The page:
On 1 October 2014, BBC Two broadcast Rwanda: The Untold Story, a documentary presented by Corbin, which contained a controversial account of the Rwandan genocide. In particular, it presented evidence alleging President Paul Kagame was involved in shooting down the plane of his predecessor Juvénal Habyarimana, an event which is partly blamed for causing the 1994 genocide. According to expert witnesses on the programme, this involved the killing of millions of ethnic Hutus, not mainly Tutsis as some research has shown. On 24 October 2014, the Rwandan government suppressed the BBC's broadcasts in Kinyarwanda, one of the country's main languages, in Rwanda.
In 2015 in 'Iraq: The Final Judgement" at the time of the Chilcot Report into the causes and impact of the Iraq War, Corbin re-visited the places and people - from Basra to Baghdad - she had filmed over a decade of reporting on the coalition's war. In October 2016, Corbin wrote and presented Israel's Arab Warriors for the BBC, following the first unit of Israeli Arab soldiers to serve in the Israeli-occupied West Bank. And in the same year in a BBC film "Kill the Christians" she charted the destruction of Christian communities by ISIS, the Islamic State across the Middle East from Iraq to Syria and their exodus to Iraqi Kurdistan and the Lebanon. In 2017 Corbin presented a documentary on the Balfour Declaration, signed a hundred years before, which led to the creation of a homeland for the Jewish people, the creation of the state of Israel and the bitter conflict that has continued to this day between Israel and the Palestinians over the Gaza Strip, the West Bank and the status of Jerusalem and right of return of Palestinian refugees. In November 2018 Corbin wrote and presented a major investigation into the Russian Novichok nerve agent attack in Salisbury that killed Dawn Sturgess and gravely injured former Russian spy, Sergei Skripal and his daughter Yulia. Detective Sergeant Nick Bailey of Wiltshire police, also poisoned in the attack, gave Corbin an exclusive interview in this film which examined the part played by the GRU, the Russian state and President Putin in the attack. In April 2019 Corbin's film for the BBC 'The Shadow Commander" investigated the role played in many wars and intelligence led operations in the Middle East by the powerful Commander of the Quds Force of the Revolutionary Guard of Iran - General Qassem Suleimani.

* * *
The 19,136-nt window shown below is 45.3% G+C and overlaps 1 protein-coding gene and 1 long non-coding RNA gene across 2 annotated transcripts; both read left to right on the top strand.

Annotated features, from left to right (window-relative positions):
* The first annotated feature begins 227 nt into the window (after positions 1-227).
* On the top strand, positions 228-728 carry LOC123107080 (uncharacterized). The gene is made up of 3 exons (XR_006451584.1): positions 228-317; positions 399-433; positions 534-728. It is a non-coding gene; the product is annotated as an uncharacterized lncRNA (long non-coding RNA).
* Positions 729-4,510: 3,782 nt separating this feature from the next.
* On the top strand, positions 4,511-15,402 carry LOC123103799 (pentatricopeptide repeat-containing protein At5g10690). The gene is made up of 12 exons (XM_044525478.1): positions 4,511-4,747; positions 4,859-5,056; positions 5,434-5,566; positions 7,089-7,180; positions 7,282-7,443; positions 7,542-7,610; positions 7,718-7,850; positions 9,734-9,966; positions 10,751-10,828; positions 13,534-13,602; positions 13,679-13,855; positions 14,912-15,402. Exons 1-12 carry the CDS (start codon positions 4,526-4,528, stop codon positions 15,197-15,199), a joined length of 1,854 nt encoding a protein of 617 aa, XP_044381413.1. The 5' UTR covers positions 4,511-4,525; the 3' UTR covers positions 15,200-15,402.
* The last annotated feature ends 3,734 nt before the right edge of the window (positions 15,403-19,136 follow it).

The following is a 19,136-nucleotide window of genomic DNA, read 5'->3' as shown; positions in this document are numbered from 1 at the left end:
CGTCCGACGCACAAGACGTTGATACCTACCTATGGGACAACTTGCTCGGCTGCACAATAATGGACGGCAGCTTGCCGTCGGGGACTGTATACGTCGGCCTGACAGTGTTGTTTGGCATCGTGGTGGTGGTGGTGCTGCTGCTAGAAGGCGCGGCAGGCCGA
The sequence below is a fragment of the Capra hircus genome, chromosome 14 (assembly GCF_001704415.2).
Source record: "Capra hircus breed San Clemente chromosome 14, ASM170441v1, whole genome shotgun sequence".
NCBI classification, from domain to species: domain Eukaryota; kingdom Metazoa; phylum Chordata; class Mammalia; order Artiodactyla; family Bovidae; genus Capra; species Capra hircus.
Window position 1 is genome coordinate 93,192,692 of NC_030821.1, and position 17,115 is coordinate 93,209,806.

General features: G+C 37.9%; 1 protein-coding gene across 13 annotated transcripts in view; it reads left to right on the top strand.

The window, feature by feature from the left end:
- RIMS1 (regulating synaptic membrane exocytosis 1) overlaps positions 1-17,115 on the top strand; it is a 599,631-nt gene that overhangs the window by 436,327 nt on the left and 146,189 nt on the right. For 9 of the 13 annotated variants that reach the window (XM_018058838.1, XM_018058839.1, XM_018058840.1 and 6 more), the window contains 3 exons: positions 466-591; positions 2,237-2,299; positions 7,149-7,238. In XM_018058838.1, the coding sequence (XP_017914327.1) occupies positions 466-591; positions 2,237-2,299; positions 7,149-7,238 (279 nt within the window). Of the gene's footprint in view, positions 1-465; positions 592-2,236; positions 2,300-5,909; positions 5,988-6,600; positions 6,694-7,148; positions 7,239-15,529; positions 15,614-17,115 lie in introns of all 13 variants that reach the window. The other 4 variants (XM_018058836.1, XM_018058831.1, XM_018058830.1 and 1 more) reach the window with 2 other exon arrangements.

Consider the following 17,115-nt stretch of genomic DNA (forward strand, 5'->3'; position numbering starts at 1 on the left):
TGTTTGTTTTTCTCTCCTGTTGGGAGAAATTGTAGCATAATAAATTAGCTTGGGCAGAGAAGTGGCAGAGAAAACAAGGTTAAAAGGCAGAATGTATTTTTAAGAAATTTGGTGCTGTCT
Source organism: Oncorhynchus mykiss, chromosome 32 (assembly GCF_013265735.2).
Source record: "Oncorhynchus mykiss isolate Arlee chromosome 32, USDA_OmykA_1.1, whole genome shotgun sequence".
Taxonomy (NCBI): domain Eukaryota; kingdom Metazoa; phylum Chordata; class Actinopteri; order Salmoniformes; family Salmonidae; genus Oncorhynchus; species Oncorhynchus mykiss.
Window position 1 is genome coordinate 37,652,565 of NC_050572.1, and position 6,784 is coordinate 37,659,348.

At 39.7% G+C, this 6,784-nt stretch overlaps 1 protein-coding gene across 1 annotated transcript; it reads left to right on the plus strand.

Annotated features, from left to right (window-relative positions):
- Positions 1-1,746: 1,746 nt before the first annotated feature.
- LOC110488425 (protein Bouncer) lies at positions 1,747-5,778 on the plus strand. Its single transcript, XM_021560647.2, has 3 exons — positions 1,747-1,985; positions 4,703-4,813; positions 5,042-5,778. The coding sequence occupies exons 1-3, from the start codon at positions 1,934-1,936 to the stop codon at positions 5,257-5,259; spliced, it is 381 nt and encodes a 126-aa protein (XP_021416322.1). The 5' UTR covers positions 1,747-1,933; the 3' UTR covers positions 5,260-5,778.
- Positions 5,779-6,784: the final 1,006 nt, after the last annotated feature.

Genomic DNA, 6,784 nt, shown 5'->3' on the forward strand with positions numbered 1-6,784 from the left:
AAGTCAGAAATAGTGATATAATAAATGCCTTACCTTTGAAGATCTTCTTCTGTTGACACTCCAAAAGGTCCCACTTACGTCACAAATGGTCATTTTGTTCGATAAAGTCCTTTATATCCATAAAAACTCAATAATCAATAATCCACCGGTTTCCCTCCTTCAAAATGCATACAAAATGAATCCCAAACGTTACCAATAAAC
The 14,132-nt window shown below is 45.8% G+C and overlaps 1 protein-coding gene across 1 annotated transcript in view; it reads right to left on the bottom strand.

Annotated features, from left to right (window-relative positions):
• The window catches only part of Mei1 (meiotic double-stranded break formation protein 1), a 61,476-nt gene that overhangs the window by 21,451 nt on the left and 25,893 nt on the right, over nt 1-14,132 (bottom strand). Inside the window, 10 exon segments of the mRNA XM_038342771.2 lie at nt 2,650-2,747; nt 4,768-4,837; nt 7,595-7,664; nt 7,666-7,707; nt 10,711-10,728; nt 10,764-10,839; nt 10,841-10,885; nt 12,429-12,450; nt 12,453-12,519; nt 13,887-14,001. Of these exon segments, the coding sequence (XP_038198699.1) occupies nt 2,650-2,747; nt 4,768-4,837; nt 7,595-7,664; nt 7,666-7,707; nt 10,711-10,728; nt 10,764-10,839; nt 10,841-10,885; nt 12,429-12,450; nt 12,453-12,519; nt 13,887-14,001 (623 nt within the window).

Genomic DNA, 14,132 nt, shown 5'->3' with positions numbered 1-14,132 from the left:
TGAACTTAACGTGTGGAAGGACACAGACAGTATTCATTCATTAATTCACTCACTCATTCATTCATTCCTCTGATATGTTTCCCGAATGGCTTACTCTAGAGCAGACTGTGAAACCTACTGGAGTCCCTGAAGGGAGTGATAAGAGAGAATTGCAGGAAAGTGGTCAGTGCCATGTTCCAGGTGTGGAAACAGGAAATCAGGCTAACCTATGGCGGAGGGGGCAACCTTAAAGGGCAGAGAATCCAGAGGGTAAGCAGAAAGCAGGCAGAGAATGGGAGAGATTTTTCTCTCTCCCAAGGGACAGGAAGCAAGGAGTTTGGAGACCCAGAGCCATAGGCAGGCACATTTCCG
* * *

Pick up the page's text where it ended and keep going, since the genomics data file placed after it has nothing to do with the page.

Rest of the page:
Corbin is a three-time winner of the Royal Television Society Award and is an Emmy Award nominee. She has given expert testimony before various Committees of the House of Commons on Afghanistan, Pakistan and Iraq and also on Al-Qaeda. She has written two books, Gaza First and Al Qaeda: the terror network that threatens the world.
Jane Corbin has two children from her marriage to the late Conservative MP and peer John Maples, who died in 2012.

Location

Online